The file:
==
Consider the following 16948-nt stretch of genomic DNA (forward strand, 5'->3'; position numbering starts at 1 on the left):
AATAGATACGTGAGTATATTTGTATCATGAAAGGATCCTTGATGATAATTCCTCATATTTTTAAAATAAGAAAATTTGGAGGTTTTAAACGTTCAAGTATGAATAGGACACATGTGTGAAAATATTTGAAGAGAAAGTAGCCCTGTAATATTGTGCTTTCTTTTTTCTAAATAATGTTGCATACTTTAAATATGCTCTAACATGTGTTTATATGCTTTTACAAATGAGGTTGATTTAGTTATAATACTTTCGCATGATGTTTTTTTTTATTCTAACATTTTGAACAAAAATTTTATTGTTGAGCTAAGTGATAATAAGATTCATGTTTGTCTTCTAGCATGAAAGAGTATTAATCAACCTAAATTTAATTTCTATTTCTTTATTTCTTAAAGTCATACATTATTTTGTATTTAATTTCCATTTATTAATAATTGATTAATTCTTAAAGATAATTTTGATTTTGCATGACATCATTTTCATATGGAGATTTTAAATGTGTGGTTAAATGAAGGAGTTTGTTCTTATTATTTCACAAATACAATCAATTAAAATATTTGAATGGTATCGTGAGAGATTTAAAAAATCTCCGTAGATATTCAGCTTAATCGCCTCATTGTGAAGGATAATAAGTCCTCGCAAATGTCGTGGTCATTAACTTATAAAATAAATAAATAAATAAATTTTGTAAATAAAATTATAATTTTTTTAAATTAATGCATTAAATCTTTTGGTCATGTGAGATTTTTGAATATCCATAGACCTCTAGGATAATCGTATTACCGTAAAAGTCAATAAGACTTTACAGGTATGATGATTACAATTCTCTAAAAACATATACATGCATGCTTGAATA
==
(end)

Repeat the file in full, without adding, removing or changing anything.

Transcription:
Consider the following 16948-nt stretch of genomic DNA (forward strand, 5'->3'; position numbering starts at 1 on the left):
AATAGATACGTGAGTATATTTGTATCATGAAAGGATCCTTGATGATAATTCCTCATATTTTTAAAATAAGAAAATTTGGAGGTTTTAAACGTTCAAGTATGAATAGGACACATGTGTGAAAATATTTGAAGAGAAAGTAGCCCTGTAATATTGTGCTTTCTTTTTTCTAAATAATGTTGCATACTTTAAATATGCTCTAACATGTGTTTATATGCTTTTACAAATGAGGTTGATTTAGTTATAATACTTTCGCATGATGTTTTTTTTTATTCTAACATTTTGAACAAAAATTTTATTGTTGAGCTAAGTGATAATAAGATTCATGTTTGTCTTCTAGCATGAAAGAGTATTAATCAACCTAAATTTAATTTCTATTTCTTTATTTCTTAAAGTCATACATTATTTTGTATTTAATTTCCATTTATTAATAATTGATTAATTCTTAAAGATAATTTTGATTTTGCATGACATCATTTTCATATGGAGATTTTAAATGTGTGGTTAAATGAAGGAGTTTGTTCTTATTATTTCACAAATACAATCAATTAAAATATTTGAATGGTATCGTGAGAGATTTAAAAAATCTCCGTAGATATTCAGCTTAATCGCCTCATTGTGAAGGATAATAAGTCCTCGCAAATGTCGTGGTCATTAACTTATAAAATAAATAAATAAATAAATTTTGTAAATAAAATTATAATTTTTTTAAATTAATGCATTAAATCTTTTGGTCATGTGAGATTTTTGAATATCCATAGACCTCTAGGATAATCGTATTACCGTAAAAGTCAATAAGACTTTACAGGTATGATGATTACAATTCTCTAAAAACATATACATGCATGCTTGAATA